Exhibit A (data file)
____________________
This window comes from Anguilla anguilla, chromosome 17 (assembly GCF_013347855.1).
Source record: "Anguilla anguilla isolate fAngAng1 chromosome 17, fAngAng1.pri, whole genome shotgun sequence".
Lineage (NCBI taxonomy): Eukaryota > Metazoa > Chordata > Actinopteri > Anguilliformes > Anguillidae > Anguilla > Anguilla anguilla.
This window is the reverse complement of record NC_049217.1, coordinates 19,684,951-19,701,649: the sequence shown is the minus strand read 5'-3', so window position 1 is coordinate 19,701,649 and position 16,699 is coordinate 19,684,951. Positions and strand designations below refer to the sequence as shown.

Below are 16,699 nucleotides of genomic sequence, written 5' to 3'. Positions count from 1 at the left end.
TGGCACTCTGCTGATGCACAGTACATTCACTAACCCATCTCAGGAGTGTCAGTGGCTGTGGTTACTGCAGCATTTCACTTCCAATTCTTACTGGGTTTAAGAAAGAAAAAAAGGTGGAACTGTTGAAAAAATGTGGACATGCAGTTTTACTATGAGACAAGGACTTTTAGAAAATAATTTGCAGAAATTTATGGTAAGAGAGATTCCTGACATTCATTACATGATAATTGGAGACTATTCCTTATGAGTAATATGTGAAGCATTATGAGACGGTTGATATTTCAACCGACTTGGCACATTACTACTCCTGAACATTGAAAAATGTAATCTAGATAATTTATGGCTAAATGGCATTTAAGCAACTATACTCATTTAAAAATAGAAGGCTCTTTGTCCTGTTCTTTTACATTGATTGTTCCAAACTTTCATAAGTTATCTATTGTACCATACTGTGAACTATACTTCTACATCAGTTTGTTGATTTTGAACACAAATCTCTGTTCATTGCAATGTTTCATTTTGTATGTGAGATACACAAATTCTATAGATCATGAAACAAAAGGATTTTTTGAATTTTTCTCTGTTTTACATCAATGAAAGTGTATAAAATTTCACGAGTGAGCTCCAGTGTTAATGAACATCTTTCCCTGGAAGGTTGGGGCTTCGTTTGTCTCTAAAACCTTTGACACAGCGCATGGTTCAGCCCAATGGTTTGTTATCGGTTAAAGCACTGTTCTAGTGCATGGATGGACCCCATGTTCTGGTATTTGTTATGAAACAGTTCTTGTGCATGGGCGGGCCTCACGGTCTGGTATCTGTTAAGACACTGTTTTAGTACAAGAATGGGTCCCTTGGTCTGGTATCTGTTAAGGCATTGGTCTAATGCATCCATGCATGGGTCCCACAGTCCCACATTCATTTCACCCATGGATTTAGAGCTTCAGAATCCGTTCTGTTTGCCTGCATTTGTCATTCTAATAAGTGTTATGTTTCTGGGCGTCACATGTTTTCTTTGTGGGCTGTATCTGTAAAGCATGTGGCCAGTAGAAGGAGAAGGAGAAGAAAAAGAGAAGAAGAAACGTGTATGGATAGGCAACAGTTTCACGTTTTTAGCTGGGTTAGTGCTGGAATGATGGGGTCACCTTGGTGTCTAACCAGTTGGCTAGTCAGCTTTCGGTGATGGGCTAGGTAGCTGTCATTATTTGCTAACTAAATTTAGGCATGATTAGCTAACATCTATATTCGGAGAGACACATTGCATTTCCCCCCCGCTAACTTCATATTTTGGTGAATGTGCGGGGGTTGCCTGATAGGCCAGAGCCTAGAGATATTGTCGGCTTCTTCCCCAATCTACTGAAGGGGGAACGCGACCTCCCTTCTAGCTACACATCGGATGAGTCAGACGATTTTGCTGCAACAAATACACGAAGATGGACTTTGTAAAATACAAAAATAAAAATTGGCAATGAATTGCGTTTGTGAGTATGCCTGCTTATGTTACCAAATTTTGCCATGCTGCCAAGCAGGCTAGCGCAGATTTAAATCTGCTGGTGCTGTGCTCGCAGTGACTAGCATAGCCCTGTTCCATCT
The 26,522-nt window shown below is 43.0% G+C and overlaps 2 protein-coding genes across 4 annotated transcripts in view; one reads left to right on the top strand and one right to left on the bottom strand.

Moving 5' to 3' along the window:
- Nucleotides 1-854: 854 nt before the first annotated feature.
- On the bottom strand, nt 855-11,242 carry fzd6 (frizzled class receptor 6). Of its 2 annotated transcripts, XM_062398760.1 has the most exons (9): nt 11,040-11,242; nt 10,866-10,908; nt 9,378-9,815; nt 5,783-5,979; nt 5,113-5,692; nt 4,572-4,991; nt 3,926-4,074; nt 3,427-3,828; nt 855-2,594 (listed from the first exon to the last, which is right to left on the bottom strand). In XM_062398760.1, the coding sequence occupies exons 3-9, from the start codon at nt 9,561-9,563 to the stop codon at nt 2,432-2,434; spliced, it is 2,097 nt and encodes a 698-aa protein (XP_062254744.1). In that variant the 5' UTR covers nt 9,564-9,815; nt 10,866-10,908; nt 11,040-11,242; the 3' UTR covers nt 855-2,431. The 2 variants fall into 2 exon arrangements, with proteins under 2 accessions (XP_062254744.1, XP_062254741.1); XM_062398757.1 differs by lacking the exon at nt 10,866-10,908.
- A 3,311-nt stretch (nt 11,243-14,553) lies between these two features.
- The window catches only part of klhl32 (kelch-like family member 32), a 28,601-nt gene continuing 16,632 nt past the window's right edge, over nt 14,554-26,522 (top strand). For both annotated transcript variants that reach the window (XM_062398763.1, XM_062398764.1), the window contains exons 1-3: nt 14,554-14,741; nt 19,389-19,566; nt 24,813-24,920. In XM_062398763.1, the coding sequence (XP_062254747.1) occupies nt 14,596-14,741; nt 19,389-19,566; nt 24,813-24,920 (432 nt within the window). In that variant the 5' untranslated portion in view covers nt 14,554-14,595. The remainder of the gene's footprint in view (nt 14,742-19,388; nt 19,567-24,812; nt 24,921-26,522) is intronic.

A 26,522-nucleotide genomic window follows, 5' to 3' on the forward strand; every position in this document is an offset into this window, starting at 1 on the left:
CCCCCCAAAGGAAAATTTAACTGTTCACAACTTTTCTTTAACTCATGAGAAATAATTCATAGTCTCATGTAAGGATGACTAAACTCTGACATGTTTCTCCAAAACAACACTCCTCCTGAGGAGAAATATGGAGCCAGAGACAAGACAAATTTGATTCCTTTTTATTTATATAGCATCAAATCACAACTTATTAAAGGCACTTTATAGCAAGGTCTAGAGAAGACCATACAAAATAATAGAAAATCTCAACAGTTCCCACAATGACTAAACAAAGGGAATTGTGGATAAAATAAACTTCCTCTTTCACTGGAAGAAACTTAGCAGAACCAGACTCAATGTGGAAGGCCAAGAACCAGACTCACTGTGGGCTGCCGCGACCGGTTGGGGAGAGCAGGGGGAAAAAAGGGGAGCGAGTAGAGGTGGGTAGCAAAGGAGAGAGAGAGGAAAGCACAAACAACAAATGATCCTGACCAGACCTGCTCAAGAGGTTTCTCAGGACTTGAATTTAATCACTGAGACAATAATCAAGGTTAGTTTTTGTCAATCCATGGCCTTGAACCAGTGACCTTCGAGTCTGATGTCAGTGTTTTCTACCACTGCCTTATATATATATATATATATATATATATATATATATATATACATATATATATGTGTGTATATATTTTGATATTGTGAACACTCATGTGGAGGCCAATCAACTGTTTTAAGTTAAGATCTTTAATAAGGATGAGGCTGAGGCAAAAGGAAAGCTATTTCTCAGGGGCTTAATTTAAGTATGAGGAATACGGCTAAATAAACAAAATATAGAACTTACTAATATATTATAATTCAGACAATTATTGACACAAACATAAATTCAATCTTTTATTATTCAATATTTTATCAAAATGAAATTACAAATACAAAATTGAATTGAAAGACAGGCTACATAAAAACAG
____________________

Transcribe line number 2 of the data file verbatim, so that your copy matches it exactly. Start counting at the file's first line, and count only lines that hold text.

Source record: "Anguilla anguilla isolate fAngAng1 chromosome 17, fAngAng1.pri, whole genome shotgun sequence".